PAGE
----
Uh huh. Or maybe the spyware/malware people are just doing as shoddy a job at developing for Vista as the rest of us in the industry are.
  • by nick.ian.k ( 987094 ) on Monday February 18, 2008 @12:58AM (#22459200)

    I don't understand the specifics of your OpenOffice example. To move a selection to a new location on a spreadsheet, you make your selection, then click the selection and drag it to the desired location. While the behavior may not be the same as in MS Office, it's not as though this is a completely counter-intuitive aspect of the interface; indeed, it probably makes more sense to click on the selection and drag to move it than the grab the edge. What am I missing about your example?

    I ask because I largely agree: investing time to learn a different interface for the sake of difference alone is a bit hard to justify. Unless I'm missing something here, I'd guess you could use a better example. But your overall point is spot-on.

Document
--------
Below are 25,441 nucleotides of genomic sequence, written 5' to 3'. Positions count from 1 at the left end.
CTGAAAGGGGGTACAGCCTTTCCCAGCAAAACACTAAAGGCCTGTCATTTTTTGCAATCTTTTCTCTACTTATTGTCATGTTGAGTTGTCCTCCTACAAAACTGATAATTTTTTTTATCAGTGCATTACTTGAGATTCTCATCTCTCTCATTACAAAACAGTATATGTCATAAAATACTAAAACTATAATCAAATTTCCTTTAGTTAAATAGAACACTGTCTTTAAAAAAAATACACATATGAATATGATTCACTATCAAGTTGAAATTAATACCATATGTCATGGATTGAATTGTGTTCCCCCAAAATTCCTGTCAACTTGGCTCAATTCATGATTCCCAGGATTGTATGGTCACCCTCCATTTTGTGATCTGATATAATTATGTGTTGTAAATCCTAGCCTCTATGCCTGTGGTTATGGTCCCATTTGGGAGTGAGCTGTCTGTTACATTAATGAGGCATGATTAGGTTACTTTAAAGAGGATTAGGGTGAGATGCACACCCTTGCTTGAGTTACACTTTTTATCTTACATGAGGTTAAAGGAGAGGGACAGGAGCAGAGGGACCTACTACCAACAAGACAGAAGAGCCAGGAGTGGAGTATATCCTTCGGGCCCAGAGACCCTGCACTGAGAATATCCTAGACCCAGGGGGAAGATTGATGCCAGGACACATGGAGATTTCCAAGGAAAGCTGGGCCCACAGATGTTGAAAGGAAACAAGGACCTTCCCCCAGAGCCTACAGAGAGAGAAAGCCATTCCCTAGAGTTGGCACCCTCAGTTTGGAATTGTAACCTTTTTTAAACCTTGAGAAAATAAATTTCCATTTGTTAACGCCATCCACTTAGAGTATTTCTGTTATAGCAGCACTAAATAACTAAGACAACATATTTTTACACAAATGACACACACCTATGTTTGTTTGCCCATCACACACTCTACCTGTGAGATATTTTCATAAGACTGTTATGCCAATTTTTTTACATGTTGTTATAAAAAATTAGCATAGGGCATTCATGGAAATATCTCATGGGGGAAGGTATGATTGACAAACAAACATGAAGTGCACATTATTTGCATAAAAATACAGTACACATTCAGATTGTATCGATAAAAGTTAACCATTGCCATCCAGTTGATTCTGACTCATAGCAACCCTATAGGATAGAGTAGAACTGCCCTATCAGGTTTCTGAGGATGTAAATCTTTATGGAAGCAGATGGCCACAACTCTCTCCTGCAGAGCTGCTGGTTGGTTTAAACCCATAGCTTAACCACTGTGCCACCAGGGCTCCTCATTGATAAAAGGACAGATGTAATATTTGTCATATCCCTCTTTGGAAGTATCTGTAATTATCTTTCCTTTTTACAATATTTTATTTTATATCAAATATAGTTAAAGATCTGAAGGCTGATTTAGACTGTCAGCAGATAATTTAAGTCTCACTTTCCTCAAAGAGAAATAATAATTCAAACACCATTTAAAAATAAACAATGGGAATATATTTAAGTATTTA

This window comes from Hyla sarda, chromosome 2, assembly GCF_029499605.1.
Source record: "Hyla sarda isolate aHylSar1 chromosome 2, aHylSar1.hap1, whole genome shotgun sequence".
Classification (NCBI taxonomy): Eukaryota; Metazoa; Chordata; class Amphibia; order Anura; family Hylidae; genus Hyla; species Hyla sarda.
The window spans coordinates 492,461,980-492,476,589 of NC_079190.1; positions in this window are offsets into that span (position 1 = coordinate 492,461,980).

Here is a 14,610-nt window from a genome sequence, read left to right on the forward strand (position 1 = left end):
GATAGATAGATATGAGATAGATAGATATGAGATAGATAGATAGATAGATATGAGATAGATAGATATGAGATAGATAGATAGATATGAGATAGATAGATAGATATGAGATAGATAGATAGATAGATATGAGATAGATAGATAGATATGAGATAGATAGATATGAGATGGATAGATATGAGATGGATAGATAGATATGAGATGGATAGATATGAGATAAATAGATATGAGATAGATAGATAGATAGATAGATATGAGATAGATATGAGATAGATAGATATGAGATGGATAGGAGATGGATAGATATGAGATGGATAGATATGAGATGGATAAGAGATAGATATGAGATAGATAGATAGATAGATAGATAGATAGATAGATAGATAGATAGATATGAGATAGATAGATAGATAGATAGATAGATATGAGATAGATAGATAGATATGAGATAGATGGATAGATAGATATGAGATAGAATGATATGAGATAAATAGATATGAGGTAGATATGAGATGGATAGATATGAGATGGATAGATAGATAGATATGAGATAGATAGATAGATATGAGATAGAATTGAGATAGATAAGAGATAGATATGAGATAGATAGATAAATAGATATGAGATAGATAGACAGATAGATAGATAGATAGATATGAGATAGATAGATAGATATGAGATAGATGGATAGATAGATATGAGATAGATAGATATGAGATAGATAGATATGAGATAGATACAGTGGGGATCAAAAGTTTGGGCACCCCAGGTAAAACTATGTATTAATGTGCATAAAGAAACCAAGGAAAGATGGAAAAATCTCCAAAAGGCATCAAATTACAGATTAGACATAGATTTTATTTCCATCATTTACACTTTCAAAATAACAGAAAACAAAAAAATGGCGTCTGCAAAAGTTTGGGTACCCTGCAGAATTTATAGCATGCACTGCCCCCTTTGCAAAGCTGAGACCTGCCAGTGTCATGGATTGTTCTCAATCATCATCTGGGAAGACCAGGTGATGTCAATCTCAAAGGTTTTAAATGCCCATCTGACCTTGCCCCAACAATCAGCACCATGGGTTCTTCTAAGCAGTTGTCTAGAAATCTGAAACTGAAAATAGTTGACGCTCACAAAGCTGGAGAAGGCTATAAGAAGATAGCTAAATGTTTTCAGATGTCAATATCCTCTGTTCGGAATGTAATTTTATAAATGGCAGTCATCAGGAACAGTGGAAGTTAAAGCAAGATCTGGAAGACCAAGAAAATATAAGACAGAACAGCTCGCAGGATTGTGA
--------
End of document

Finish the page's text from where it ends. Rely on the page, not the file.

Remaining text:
• by radimvice ( 762083 ) on Monday February 18, 2008 @01:29AM (#22459420) Homepage
    Sounds like you've managed to steer completely clear of Ubuntu, which fulfills exactly the need you're describing here. Try it out, it will probably make you think twice about making a post like this again. I had also turned my back on desktop Linux distributions a handful of times, until Ubuntu finally gave me a user-friendly desktop to stick with.
  • by kjkeefe ( 581605 ) on Monday February 18, 2008 @01:33AM (#22459452)
    Joe user != dumb. If someone is knowledgeable enough to have MP3's on their system to play, they are knowledgeable enough to google "play mp3 in ubuntu", hit I'm feeling lucky, and find their answer right there.

    As for the wireless, what would do if some piece of hardware didn't work in windows? Get one that does. I recommend Joe does the same, there certainly are plenty of wireless cards that just work in linux.